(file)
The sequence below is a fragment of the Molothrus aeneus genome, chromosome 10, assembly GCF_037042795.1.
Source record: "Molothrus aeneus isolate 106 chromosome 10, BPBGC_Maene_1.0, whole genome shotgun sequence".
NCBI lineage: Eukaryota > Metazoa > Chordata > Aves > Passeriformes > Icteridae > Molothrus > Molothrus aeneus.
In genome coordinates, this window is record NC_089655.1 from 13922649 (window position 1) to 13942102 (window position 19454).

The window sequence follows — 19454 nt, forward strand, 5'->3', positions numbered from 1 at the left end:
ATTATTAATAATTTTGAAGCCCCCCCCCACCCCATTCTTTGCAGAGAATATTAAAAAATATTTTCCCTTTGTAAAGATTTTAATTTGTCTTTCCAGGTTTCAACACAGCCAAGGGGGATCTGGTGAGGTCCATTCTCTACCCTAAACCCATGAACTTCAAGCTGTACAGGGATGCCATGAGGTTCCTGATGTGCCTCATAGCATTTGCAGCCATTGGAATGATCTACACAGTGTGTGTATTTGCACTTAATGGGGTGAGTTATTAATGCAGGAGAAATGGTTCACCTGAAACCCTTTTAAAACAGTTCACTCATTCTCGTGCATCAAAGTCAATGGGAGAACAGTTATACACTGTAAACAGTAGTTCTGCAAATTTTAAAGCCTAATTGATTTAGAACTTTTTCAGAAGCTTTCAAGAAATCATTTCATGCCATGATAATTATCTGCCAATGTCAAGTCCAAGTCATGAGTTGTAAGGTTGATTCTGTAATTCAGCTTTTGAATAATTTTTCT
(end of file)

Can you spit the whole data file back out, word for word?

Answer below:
The sequence below is a fragment of the Molothrus aeneus genome, chromosome 10, assembly GCF_037042795.1.
Source record: "Molothrus aeneus isolate 106 chromosome 10, BPBGC_Maene_1.0, whole genome shotgun sequence".
NCBI lineage: Eukaryota > Metazoa > Chordata > Aves > Passeriformes > Icteridae > Molothrus > Molothrus aeneus.
In genome coordinates, this window is record NC_089655.1 from 13922649 (window position 1) to 13942102 (window position 19454).

The window sequence follows — 19454 nt, forward strand, 5'->3', positions numbered from 1 at the left end:
ATTATTAATAATTTTGAAGCCCCCCCCCACCCCATTCTTTGCAGAGAATATTAAAAAATATTTTCCCTTTGTAAAGATTTTAATTTGTCTTTCCAGGTTTCAACACAGCCAAGGGGGATCTGGTGAGGTCCATTCTCTACCCTAAACCCATGAACTTCAAGCTGTACAGGGATGCCATGAGGTTCCTGATGTGCCTCATAGCATTTGCAGCCATTGGAATGATCTACACAGTGTGTGTATTTGCACTTAATGGGGTGAGTTATTAATGCAGGAGAAATGGTTCACCTGAAACCCTTTTAAAACAGTTCACTCATTCTCGTGCATCAAAGTCAATGGGAGAACAGTTATACACTGTAAACAGTAGTTCTGCAAATTTTAAAGCCTAATTGATTTAGAACTTTTTCAGAAGCTTTCAAGAAATCATTTCATGCCATGATAATTATCTGCCAATGTCAAGTCCAAGTCATGAGTTGTAAGGTTGATTCTGTAATTCAGCTTTTGAATAATTTTTCT